- Original research
- Open Access
Emergency department non-invasive cardiac output study (EDNICO): a feasibility and repeatability study
Scandinavian Journal of Trauma, Resuscitation and Emergency Medicine volume 27, Article number: 30 (2019)
There is little published data investigating non-invasive cardiac output monitoring in the emergency department (ED). We assessed six non-invasive fluid responsiveness monitoring methods which measure cardiac output directly or indirectly for their feasibility and repeatability of measurements in the ED: (1) left ventricular outflow tract echocardiography derived velocity time integral, (2) common carotid artery blood flow, (3) suprasternal aortic Doppler, (4) bioreactance, (5) plethysmography with digital vascular unloading method, and (6) inferior vena cava collapsibility index.
This is a prospective observational study of non-invasive methods of assessing fluid responsiveness in the ED. Participants were non-ventilated ED adult patients requiring intravenous fluid resuscitation. Feasibility of each method was determined by the proportion of clinically interpretable measurements from the number of measurement attempts. Repeatability was determined by comparing the mean difference of two paired measurements in a fluid steady state (after participants received an intravenous fluid bolus).
76 patients were recruited in the study. A total of 207 fluid responsiveness measurement sets were analysed. Feasibility rates were 97.6% for bioreactance, 91.3% for vascular unloading method with plethysmography, 87.4% for common carotid artery blood flow, 84.1% for inferior vena cava collapsibility index, 78.7% for LVOT VTI, and 76.8% for suprasternal aortic Doppler. The feasibility rates difference between bioreactance and all other methods was statistically significant.
Our study shows that non-invasive fluid responsiveness monitoring in the emergency department may be feasible with selected methods. Higher repeatability of measurements were observed in non-ultrasound methods. These findings have implications for further studies specifically assessing the accuracy of such non-invasive cardiac output methods and their effect on patient outcome in the ED in fluid depleted states such as sepsis.
Intravenous fluid therapy aims to improve cardiac output and therefore restore oxygen delivery to hypoperfused organs. However, iatrogenic tissue oedema may occur when too much intravenous fluid is given. This is associated with increased mortality, renal failure and respiratory compromise [1,2,3]. Fluid resuscitation in the ED is most commonly guided by physiological parameters (heart rate, blood pressure, capillary refill time) and/or biochemical parameters (pH, lactate and metabolic acidosis), but which are neither sensitive or specific for tissue perfusion [4,5,6,7].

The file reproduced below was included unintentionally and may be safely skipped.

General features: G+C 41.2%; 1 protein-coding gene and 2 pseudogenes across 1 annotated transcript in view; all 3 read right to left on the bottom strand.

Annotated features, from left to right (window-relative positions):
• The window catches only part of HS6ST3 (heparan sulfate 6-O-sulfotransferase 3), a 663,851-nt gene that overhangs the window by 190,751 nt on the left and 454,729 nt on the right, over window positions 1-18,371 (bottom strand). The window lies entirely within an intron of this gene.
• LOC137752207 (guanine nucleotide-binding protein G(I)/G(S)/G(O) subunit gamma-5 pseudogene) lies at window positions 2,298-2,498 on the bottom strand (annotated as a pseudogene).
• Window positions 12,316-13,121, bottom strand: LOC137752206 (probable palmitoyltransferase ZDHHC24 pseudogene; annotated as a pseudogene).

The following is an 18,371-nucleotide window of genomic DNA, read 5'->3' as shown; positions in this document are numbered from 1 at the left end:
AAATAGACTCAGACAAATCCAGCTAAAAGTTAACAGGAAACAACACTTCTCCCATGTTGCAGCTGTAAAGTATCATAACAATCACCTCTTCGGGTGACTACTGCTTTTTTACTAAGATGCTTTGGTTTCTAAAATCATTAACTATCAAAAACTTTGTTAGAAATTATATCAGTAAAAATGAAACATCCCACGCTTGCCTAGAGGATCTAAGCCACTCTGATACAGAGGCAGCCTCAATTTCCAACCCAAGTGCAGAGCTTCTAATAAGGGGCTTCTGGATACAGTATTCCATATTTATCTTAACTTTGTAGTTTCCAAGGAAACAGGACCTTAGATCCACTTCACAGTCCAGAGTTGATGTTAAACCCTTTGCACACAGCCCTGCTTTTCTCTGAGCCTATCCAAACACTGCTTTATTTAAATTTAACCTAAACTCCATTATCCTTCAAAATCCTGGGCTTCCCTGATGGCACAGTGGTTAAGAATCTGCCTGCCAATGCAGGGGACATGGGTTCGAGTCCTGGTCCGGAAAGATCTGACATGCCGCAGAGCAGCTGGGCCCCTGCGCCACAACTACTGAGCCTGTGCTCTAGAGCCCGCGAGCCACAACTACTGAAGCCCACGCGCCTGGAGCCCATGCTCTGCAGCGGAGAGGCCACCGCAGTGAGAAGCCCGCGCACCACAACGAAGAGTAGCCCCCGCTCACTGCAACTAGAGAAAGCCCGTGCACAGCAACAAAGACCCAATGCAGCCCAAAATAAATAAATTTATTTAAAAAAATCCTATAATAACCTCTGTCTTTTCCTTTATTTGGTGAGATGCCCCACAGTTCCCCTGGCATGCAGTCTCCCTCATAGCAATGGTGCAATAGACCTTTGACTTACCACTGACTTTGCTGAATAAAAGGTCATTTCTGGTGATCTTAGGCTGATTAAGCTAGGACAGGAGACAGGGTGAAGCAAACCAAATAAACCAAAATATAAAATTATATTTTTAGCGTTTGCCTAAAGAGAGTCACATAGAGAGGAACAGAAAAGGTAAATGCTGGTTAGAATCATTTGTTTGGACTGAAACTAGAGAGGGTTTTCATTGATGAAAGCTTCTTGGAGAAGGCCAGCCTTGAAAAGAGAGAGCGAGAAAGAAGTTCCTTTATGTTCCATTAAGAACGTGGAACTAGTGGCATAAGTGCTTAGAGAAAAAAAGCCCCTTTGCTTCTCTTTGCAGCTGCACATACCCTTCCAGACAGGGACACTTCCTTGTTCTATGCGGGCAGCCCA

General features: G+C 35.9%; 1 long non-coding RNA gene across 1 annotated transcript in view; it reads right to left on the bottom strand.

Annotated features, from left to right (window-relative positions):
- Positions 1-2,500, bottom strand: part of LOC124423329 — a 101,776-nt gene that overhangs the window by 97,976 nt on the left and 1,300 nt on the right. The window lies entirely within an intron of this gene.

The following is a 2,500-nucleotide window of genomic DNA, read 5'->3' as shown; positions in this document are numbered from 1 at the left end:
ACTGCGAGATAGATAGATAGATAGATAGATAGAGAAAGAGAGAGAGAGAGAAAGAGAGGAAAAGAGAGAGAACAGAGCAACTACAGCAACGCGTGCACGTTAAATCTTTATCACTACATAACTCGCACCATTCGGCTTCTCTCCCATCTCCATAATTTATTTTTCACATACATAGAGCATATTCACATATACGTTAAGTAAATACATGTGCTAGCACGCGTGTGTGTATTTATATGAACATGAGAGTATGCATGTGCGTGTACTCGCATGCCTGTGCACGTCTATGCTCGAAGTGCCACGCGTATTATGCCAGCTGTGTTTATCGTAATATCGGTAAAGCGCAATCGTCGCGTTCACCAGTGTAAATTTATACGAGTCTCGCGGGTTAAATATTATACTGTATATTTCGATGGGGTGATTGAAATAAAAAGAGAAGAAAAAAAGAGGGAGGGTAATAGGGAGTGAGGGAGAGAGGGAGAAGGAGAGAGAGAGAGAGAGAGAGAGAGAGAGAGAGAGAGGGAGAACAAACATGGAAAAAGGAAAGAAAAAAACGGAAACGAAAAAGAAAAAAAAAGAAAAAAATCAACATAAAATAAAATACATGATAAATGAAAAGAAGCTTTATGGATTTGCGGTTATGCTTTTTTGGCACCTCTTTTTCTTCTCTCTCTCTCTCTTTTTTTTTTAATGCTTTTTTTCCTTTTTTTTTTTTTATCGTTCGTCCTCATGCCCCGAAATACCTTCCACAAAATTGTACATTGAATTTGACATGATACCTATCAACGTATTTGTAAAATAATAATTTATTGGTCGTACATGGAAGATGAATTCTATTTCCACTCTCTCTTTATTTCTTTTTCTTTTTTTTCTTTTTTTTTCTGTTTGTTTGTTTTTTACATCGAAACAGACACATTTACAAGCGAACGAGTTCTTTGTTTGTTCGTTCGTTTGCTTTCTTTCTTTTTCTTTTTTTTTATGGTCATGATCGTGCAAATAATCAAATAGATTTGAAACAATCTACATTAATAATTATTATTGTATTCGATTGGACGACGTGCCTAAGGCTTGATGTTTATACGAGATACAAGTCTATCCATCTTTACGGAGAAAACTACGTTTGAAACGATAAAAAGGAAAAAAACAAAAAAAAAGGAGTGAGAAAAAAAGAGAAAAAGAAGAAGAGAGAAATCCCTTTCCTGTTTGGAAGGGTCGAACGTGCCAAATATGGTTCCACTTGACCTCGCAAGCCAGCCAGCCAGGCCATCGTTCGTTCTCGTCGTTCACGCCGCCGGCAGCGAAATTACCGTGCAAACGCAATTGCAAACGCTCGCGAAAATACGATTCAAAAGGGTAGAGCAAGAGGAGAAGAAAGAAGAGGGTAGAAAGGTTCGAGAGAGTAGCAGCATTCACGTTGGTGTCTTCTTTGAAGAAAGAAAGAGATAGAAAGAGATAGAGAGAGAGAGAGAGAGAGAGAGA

Fluid responsiveness is commonly defined as a stroke volume increase of at least 10% following a fluid bolus of 200-500mls 10–15 min . Targeting intravenous fluid therapy to fluid responsiveness and fluid tolerance, and therefore stroke volume/cardiac output, may optimise tissue oxygenation and reduce the risk of tissue oedema. In the intensive care setting, fluid resuscitation is frequently guided by invasive monitoring of cardiac output, previously with Pulmonary Artery Catheterisation (PAC), and now commonly with less invasive devices, such as arterial pulse pressure analysis or oesophageal Doppler . However, these methods are invasive and unsuitable for routine monitoring in the Emergency Department [10, 11].
Non-invasive cardiac output monitoring methods which can rapidly identify fluid responsiveness and guide fluid therapy are emerging in the ED and in the pre-hospital environment [12, 13]. These methods include left ventricular outflow tract velocity time integral (LVOT VTI) [14, 15], common carotid artery blood flow monitoring (CCABF) , suprasternal aortic Doppler (SSAD) [17, 18], plethysmography using the vascular unloading technique (PVUT) [19, 20], and thoracic bioreactance [21,22,23]. Inferior vena cava collapsibility index (IVCCI), while not measuring cardiac output, may be an indicator of fluid responsiveness [23,24,25].